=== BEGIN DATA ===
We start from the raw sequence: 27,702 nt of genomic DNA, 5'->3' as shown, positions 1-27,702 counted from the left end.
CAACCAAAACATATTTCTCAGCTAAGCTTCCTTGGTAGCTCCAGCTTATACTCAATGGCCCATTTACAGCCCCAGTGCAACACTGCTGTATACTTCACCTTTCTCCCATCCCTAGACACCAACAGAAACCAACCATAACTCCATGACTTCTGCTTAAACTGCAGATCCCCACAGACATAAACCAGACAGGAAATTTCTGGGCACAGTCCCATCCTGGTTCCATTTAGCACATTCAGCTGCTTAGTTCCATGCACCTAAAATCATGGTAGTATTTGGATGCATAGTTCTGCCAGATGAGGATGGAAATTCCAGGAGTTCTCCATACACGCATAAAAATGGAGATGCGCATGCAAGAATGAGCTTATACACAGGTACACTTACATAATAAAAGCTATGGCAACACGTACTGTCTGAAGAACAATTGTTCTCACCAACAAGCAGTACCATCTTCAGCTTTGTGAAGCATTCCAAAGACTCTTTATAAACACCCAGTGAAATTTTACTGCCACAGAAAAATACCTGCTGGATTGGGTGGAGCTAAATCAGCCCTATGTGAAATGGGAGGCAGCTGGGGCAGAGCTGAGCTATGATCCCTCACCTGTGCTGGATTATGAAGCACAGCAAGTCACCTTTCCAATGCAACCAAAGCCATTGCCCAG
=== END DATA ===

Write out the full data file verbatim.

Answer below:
We start from the raw sequence: 27,702 nt of genomic DNA, 5'->3' as shown, positions 1-27,702 counted from the left end.
CAACCAAAACATATTTCTCAGCTAAGCTTCCTTGGTAGCTCCAGCTTATACTCAATGGCCCATTTACAGCCCCAGTGCAACACTGCTGTATACTTCACCTTTCTCCCATCCCTAGACACCAACAGAAACCAACCATAACTCCATGACTTCTGCTTAAACTGCAGATCCCCACAGACATAAACCAGACAGGAAATTTCTGGGCACAGTCCCATCCTGGTTCCATTTAGCACATTCAGCTGCTTAGTTCCATGCACCTAAAATCATGGTAGTATTTGGATGCATAGTTCTGCCAGATGAGGATGGAAATTCCAGGAGTTCTCCATACACGCATAAAAATGGAGATGCGCATGCAAGAATGAGCTTATACACAGGTACACTTACATAATAAAAGCTATGGCAACACGTACTGTCTGAAGAACAATTGTTCTCACCAACAAGCAGTACCATCTTCAGCTTTGTGAAGCATTCCAAAGACTCTTTATAAACACCCAGTGAAATTTTACTGCCACAGAAAAATACCTGCTGGATTGGGTGGAGCTAAATCAGCCCTATGTGAAATGGGAGGCAGCTGGGGCAGAGCTGAGCTATGATCCCTCACCTGTGCTGGATTATGAAGCACAGCAAGTCACCTTTCCAATGCAACCAAAGCCATTGCCCAG